Archbishop Timothy Dolan took aim at the Obama administration Tuesday, arguing that the president's contraception policies are "strangling" the Catholic Church.

"They tell us if you're really going be considered a church, if you're going to be really exempt from these demands of the government, well, you have to propagate your Catholic faith and everything you do, you can serve only Catholics and employ only Catholics," Dolan said during an interview on CBS Tuesday.  "We're like, wait a minute, when did the government get in the business of defining for us the extent of our ministry?"  

The remarks from the outspoken and influential American bishop come nearly a week after Health and Human Services Secretary Kathleen Sebelius gave a commencement address at Georgetown University amid protests from various Catholic groups.  Dolan criticized Georgetown, a Jesuit school, for inviting Sebelius, who had a significant role in developing the administration's policies on contraception coverage.

"Well, I do think that's a problem," Dolan said. "Georgetown is the oldest Catholic university in the country. Part of Catholic identity is to be in union with the bishops."

Afghan President Hamid Karzai said that Rep. Dana Rohrabacher (R-CA) is not welcome in the country that has been the theatre for the longest war in the history of the United States.  

In an interview with CNN's Wolf Blitzer that aired Monday, Karzai said that Rohrbacher — the chairman of the House Foreign Affairs Oversight and Investigation Subcommittee and a staunch critic of the Karzai government — must walk back previous statements if he ever wants to enter Afghanistan.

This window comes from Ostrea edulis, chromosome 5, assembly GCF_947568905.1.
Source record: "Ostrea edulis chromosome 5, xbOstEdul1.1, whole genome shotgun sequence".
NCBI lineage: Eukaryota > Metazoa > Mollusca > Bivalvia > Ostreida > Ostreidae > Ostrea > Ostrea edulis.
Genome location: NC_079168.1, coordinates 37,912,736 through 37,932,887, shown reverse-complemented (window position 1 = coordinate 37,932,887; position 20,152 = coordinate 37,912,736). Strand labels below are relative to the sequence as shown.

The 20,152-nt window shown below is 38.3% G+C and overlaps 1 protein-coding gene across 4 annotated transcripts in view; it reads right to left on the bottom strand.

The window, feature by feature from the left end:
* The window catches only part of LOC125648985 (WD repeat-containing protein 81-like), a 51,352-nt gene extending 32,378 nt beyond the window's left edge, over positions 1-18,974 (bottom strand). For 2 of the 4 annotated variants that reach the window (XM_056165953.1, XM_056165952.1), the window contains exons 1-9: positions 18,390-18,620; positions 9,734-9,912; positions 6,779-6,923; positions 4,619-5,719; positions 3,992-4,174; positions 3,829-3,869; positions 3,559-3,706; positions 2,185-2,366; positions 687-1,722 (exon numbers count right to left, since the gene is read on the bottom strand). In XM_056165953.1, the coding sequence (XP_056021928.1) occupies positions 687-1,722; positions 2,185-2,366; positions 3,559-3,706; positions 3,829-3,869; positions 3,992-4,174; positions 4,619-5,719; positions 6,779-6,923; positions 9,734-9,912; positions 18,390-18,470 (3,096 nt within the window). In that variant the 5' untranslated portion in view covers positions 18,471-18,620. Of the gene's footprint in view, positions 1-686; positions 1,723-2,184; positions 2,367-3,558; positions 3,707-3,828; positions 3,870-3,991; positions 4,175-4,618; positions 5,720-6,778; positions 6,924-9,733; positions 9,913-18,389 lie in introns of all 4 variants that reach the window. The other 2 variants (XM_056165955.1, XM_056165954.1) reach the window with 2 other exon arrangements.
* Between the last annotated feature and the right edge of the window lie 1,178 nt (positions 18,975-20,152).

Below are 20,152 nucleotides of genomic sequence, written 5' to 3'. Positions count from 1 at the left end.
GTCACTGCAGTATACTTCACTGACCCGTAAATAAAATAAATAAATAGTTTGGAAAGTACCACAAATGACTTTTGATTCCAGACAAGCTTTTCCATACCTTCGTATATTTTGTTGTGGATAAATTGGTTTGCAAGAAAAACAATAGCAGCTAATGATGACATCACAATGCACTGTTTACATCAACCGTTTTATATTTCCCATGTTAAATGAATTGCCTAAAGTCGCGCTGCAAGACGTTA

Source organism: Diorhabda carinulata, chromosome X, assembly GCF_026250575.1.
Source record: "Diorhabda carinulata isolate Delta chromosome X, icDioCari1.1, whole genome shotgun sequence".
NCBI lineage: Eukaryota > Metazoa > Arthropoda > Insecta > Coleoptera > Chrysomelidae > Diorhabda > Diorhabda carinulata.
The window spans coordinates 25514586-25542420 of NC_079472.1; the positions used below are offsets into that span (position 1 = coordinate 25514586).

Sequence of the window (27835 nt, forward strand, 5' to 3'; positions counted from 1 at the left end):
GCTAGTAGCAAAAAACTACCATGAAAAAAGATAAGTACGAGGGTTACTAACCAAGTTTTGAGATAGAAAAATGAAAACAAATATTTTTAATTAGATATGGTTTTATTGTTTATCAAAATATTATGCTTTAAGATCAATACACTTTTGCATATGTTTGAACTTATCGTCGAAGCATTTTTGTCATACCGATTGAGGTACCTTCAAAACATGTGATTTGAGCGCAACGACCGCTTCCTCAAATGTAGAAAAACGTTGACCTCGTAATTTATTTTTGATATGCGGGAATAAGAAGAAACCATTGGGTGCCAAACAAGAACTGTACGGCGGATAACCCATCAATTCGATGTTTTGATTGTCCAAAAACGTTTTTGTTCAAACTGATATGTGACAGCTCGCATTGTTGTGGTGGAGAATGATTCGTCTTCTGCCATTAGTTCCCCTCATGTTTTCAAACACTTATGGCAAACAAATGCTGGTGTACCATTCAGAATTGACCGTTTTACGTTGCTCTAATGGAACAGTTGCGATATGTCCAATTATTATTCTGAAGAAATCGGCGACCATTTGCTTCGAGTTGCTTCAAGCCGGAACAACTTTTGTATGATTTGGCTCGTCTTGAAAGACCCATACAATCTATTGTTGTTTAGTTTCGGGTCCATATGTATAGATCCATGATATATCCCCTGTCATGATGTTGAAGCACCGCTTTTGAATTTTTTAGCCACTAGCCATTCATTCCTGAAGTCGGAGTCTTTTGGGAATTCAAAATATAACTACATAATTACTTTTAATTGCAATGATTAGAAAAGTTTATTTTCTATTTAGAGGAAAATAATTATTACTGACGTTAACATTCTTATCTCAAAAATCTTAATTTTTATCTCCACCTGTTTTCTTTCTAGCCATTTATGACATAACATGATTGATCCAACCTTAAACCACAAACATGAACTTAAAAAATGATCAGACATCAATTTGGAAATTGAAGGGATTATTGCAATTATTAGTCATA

"Until he changes his tongue, until he shows respect to the Afghan people, to our way of life and to our constitution ... No foreigner has a place asking another people, another country to change their constitution. Have we ever asked the United States to change its constitution?" Karzai told Blitzer.

Karzai was referring to Rohrbacher's repeated calls for a more decentralized Afghan government.

The latest ABC/Washington Post poll shows President Barack Obama with a narrow 3-point advantage over presumptive Republican nominee Mitt Romney in what has been a hyper-competitive introduction to the general election season.

Among registered voters nationwide, the survey found 49 percent intend to vote for Obama in November while 46 plan to support Romney, well within the poll's 4-point margin of error. The poll also confirmed what has been clear all along: the economy will loom large in this race.  

From the Washington Post:

Despite flare-ups over issues including contraception and same-sex marriage, more than half of all Americans cite the economy as the one concern that will decide their vote in the fall, relegating others — such as health care, taxes and the federal deficit — to single-digit status.

More than eight in 10 Americans still rate the national economy negatively, but there are strains of optimism as it continues to recover from the collapse of 2008. A majority of Americans — 54 percent — say they are more hopeful than anxious about the situation over the next few years, while 58 percent are bullish about their financial prospects.